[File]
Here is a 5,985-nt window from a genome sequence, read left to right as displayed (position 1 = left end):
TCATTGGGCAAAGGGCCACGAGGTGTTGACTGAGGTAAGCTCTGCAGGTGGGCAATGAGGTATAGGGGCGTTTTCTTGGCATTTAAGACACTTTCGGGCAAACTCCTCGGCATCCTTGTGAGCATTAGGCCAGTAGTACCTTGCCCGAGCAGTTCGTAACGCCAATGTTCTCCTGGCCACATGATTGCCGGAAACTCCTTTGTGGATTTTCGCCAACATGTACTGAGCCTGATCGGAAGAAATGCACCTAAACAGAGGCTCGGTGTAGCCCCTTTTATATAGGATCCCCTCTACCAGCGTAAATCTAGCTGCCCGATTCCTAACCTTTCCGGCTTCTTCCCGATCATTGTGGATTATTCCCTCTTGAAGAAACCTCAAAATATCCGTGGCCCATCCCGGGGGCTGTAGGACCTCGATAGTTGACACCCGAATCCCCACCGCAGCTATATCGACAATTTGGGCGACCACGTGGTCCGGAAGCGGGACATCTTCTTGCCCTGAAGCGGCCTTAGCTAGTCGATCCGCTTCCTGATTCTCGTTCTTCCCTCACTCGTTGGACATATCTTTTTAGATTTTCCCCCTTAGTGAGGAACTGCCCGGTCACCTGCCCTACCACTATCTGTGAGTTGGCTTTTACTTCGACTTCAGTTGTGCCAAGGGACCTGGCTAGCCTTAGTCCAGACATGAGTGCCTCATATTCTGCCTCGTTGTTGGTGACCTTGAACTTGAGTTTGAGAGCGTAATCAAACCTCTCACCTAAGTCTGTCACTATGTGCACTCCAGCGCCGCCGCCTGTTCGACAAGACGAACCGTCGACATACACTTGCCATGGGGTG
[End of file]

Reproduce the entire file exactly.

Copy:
Here is a 5,985-nt window from a genome sequence, read left to right as displayed (position 1 = left end):
TCATTGGGCAAAGGGCCACGAGGTGTTGACTGAGGTAAGCTCTGCAGGTGGGCAATGAGGTATAGGGGCGTTTTCTTGGCATTTAAGACACTTTCGGGCAAACTCCTCGGCATCCTTGTGAGCATTAGGCCAGTAGTACCTTGCCCGAGCAGTTCGTAACGCCAATGTTCTCCTGGCCACATGATTGCCGGAAACTCCTTTGTGGATTTTCGCCAACATGTACTGAGCCTGATCGGAAGAAATGCACCTAAACAGAGGCTCGGTGTAGCCCCTTTTATATAGGATCCCCTCTACCAGCGTAAATCTAGCTGCCCGATTCCTAACCTTTCCGGCTTCTTCCCGATCATTGTGGATTATTCCCTCTTGAAGAAACCTCAAAATATCCGTGGCCCATCCCGGGGGCTGTAGGACCTCGATAGTTGACACCCGAATCCCCACCGCAGCTATATCGACAATTTGGGCGACCACGTGGTCCGGAAGCGGGACATCTTCTTGCCCTGAAGCGGCCTTAGCTAGTCGATCCGCTTCCTGATTCTCGTTCTTCCCTCACTCGTTGGACATATCTTTTTAGATTTTCCCCCTTAGTGAGGAACTGCCCGGTCACCTGCCCTACCACTATCTGTGAGTTGGCTTTTACTTCGACTTCAGTTGTGCCAAGGGACCTGGCTAGCCTTAGTCCAGACATGAGTGCCTCATATTCTGCCTCGTTGTTGGTGACCTTGAACTTGAGTTTGAGAGCGTAATCAAACCTCTCACCTAAGTCTGTCACTATGTGCACTCCAGCGCCGCCGCCTGTTCGACAAGACGAACCGTCGACATACACTTGCCATGGGGTG